“There were a lot of reservations from everybody coming into India,” says BookMyShow CEO and founder Ashish Hemrajani, who freely concedes that India has failed to meet international expectations for live shows in the past. “It was the first outing for U2 here; it was the first show of this scale and magnitude; it was the last show of the tour. There was a lot riding on it and everyone was on tenterhooks.”

BookMyShow has been scaling up its promoting exploits in recent years, bringing Cirque du Soleil, NBA pre-season games, an adapted Hindi Aladdin and the Coldplay-headlined Mumbai edition of the Global Citizen festival, but Hemrajani says U2 represented a new level and a new set of pressures.

“There were a lot of reservations from everybody coming into India”

“We have got a great team in India, but nothing prepares you for dealing with Arthur Fogel, with Jake Berry and the whole team,” he says. “But if you talk to the folks that we dealt with, they were very pleasantly surprised by the level of professionalism they found.”

More than anyone else in the Indian business, Hemrajani has both a vision and a platform to bring about a revolution in the nation’s live entertainment offering. BookMyShow sells between 35% and 50% of all cinema tickets in a cinema-mad nation (“we are a hot, dusty country, which is an assault on all your senses, and cinema is the cheapest, most comfortable form of indoor entertainment,” he explains), and played a part in the massive success of the Indian Premier League (IPL) of cricket. If Hemrajani judges that India is ripe for some concert-going, the chances are he knows what he is talking about.

The same feeling has recently been in the air across the country. The preceding month, also at DY Patil Stadium, Katy Perry and Dua Lipa inaugurated the OnePlus Music Festival, along with local acts Amit Trivedi, Ritviz, as we keep searching and The Local Train. Both of the top-billers were new to the market, and again, the show was an unconventional labour of love, this time organised by the local operation of Chinese smartphone brand OnePlus, which rivals Samsung and Apple in India.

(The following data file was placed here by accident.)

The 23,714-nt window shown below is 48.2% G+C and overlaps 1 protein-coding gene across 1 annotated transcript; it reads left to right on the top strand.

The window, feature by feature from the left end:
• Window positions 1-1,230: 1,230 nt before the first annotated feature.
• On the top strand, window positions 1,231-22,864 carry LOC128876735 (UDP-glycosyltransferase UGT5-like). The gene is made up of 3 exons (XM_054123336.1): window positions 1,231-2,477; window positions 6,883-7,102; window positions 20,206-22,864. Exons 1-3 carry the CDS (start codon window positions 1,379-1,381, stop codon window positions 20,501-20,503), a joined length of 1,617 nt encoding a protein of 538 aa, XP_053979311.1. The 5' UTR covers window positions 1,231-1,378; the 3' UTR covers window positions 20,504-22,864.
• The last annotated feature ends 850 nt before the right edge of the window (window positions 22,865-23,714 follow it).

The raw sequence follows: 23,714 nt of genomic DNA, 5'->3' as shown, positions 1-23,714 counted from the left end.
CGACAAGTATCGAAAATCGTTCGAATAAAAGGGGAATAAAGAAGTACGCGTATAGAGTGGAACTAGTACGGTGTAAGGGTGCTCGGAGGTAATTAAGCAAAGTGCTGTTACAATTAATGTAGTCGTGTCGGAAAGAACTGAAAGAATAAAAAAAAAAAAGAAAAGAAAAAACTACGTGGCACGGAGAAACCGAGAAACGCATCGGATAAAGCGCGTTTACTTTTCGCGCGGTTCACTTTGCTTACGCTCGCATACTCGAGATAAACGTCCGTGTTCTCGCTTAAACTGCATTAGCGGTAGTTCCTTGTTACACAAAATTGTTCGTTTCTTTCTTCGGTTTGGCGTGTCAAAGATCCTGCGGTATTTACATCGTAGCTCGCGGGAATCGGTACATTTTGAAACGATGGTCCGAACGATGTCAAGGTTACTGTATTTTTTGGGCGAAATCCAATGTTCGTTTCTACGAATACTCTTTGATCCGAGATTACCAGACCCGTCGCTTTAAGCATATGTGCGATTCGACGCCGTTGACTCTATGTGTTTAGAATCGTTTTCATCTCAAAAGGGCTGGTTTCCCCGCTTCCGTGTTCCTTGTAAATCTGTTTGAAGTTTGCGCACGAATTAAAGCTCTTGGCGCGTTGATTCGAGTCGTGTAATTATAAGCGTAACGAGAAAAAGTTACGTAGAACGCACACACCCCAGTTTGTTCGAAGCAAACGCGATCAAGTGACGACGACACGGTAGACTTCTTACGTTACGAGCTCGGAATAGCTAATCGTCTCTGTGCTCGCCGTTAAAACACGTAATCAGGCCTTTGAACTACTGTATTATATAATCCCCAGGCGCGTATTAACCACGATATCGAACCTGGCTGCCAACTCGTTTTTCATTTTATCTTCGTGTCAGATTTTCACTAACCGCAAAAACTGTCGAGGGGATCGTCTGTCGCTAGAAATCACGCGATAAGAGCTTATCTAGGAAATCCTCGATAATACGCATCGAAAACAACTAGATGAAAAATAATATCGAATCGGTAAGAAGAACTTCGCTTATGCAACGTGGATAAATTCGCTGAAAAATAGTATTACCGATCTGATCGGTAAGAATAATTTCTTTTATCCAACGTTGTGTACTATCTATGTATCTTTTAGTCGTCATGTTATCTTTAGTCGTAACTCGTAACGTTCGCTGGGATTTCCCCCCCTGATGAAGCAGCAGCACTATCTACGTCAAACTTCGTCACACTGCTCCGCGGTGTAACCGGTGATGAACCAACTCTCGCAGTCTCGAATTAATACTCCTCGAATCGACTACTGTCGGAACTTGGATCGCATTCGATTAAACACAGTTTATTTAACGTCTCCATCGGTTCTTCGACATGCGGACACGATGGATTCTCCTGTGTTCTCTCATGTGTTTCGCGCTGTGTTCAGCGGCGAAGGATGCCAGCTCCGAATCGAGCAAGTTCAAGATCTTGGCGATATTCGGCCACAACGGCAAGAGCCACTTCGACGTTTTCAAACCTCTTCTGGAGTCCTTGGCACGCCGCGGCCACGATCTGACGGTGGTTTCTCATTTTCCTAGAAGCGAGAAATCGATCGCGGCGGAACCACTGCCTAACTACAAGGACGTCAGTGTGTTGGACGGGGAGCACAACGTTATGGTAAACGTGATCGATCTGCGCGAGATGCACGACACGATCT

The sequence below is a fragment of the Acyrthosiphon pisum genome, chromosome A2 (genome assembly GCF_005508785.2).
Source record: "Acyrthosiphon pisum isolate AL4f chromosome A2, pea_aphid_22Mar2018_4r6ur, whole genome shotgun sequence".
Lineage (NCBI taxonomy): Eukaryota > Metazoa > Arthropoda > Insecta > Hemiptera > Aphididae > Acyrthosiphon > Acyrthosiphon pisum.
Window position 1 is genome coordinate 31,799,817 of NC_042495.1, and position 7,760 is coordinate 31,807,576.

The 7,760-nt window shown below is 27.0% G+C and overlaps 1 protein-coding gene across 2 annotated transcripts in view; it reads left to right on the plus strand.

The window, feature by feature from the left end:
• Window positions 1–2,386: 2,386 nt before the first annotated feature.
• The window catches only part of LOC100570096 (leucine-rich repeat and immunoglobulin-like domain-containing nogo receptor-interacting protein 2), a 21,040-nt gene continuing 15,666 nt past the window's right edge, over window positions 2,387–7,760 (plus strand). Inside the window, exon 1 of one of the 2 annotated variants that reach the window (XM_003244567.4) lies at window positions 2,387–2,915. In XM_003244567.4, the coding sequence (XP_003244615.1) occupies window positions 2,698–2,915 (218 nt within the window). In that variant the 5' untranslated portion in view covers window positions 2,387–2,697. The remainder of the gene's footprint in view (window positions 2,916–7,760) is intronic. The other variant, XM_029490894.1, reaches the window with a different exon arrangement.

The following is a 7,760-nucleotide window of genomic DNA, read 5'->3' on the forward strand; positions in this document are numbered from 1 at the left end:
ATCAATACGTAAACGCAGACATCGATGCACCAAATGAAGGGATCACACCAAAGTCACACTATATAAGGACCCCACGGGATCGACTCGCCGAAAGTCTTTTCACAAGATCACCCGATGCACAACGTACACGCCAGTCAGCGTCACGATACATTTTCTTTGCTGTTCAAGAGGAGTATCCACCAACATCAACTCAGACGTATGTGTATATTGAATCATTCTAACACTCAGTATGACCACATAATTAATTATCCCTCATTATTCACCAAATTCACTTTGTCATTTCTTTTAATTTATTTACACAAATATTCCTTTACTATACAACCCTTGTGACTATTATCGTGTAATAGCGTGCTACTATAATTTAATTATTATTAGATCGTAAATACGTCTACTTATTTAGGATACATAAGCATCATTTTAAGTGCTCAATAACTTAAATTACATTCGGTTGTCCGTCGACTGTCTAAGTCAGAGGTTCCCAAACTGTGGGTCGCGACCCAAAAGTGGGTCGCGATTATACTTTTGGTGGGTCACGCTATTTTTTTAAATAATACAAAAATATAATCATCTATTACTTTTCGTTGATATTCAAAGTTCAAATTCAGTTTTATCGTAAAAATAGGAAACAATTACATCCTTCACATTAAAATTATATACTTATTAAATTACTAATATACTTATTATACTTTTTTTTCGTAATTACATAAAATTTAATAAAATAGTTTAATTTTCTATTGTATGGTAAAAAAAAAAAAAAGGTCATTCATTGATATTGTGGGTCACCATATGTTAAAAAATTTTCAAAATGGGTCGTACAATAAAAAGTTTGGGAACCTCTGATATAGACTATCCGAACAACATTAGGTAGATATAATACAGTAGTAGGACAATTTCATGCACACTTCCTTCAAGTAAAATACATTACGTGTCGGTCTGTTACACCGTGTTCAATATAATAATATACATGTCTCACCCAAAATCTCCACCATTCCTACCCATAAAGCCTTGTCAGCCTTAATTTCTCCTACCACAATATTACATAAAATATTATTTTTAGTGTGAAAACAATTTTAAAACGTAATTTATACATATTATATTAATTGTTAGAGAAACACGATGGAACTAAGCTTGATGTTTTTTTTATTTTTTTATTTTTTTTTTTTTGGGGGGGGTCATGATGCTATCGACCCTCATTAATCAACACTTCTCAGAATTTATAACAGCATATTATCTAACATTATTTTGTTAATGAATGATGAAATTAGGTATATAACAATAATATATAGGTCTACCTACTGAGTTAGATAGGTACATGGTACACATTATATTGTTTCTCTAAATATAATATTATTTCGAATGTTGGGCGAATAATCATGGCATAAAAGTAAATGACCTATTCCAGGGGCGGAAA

As OnePlus India general manager Vikas Agarwal told India’s The Telegraph newspaper: “[We were] not looking to organise everything by ourselves, but the country [was] not yet ready to organise such a large-scale event. [So] starting from the artist selection to the whole conceptualisation of the event, logistics – everything was done for the first time by the brand. I hope more such events will be organised in India.”

And then, of course, came Covid-19, to which we will inevitably return in a minute.

“The folks that we dealt with were very pleasantly surprised by the level of professionalism they found”

Still a mostly rural nation of numerous languages and cultures, heavily regionalised laws and huge inequality, India has always had more pressing priorities than slotting conveniently into a Western live music model. All the same, its entertainment market is highly evolved. The homegrown cinema industry enjoys a sophisticated, mostly mobile ticketing infrastructure, spearheaded by BookMyShow, with strong competition lately from Alibaba-backed Paytm. Both have diverse businesses and are busy across many sectors, including cricket, theatre, food and mobile payments.